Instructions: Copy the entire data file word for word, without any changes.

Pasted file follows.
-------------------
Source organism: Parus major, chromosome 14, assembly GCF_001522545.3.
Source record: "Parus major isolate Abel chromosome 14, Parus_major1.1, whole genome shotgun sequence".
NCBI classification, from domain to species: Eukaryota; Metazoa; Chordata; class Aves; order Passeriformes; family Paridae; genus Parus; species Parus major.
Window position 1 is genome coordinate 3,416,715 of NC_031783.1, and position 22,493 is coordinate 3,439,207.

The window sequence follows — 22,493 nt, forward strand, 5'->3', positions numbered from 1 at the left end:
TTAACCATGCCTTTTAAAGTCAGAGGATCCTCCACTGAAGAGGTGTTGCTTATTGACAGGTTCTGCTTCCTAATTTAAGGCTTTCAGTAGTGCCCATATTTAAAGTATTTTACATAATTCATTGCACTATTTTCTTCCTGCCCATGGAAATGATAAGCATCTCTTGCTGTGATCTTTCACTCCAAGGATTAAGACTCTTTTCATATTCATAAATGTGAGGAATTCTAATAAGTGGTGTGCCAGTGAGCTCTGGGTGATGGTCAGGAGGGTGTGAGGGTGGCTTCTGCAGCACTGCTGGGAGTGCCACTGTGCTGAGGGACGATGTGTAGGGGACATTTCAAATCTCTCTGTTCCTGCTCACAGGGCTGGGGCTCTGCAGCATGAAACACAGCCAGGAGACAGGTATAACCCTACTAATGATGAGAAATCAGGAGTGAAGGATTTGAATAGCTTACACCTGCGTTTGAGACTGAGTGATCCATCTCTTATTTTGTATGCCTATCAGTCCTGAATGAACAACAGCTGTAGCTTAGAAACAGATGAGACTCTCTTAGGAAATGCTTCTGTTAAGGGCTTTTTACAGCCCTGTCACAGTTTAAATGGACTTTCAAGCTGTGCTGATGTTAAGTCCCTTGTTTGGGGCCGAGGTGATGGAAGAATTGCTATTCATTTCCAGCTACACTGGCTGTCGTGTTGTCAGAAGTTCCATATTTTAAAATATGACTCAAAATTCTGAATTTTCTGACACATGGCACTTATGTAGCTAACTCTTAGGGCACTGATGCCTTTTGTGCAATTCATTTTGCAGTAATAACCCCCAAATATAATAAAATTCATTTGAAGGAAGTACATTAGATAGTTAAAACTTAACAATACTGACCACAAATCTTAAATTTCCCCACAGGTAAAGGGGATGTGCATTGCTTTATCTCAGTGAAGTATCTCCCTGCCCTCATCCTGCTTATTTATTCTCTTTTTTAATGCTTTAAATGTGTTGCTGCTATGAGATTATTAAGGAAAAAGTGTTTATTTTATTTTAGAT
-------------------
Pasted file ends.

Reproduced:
Source organism: Parus major, chromosome 14, assembly GCF_001522545.3.
Source record: "Parus major isolate Abel chromosome 14, Parus_major1.1, whole genome shotgun sequence".
NCBI classification, from domain to species: Eukaryota; Metazoa; Chordata; class Aves; order Passeriformes; family Paridae; genus Parus; species Parus major.
Window position 1 is genome coordinate 3,416,715 of NC_031783.1, and position 22,493 is coordinate 3,439,207.

The window sequence follows — 22,493 nt, forward strand, 5'->3', positions numbered from 1 at the left end:
TTAACCATGCCTTTTAAAGTCAGAGGATCCTCCACTGAAGAGGTGTTGCTTATTGACAGGTTCTGCTTCCTAATTTAAGGCTTTCAGTAGTGCCCATATTTAAAGTATTTTACATAATTCATTGCACTATTTTCTTCCTGCCCATGGAAATGATAAGCATCTCTTGCTGTGATCTTTCACTCCAAGGATTAAGACTCTTTTCATATTCATAAATGTGAGGAATTCTAATAAGTGGTGTGCCAGTGAGCTCTGGGTGATGGTCAGGAGGGTGTGAGGGTGGCTTCTGCAGCACTGCTGGGAGTGCCACTGTGCTGAGGGACGATGTGTAGGGGACATTTCAAATCTCTCTGTTCCTGCTCACAGGGCTGGGGCTCTGCAGCATGAAACACAGCCAGGAGACAGGTATAACCCTACTAATGATGAGAAATCAGGAGTGAAGGATTTGAATAGCTTACACCTGCGTTTGAGACTGAGTGATCCATCTCTTATTTTGTATGCCTATCAGTCCTGAATGAACAACAGCTGTAGCTTAGAAACAGATGAGACTCTCTTAGGAAATGCTTCTGTTAAGGGCTTTTTACAGCCCTGTCACAGTTTAAATGGACTTTCAAGCTGTGCTGATGTTAAGTCCCTTGTTTGGGGCCGAGGTGATGGAAGAATTGCTATTCATTTCCAGCTACACTGGCTGTCGTGTTGTCAGAAGTTCCATATTTTAAAATATGACTCAAAATTCTGAATTTTCTGACACATGGCACTTATGTAGCTAACTCTTAGGGCACTGATGCCTTTTGTGCAATTCATTTTGCAGTAATAACCCCCAAATATAATAAAATTCATTTGAAGGAAGTACATTAGATAGTTAAAACTTAACAATACTGACCACAAATCTTAAATTTCCCCACAGGTAAAGGGGATGTGCATTGCTTTATCTCAGTGAAGTATCTCCCTGCCCTCATCCTGCTTATTTATTCTCTTTTTTAATGCTTTAAATGTGTTGCTGCTATGAGATTATTAAGGAAAAAGTGTTTATTTTATTTTAGAT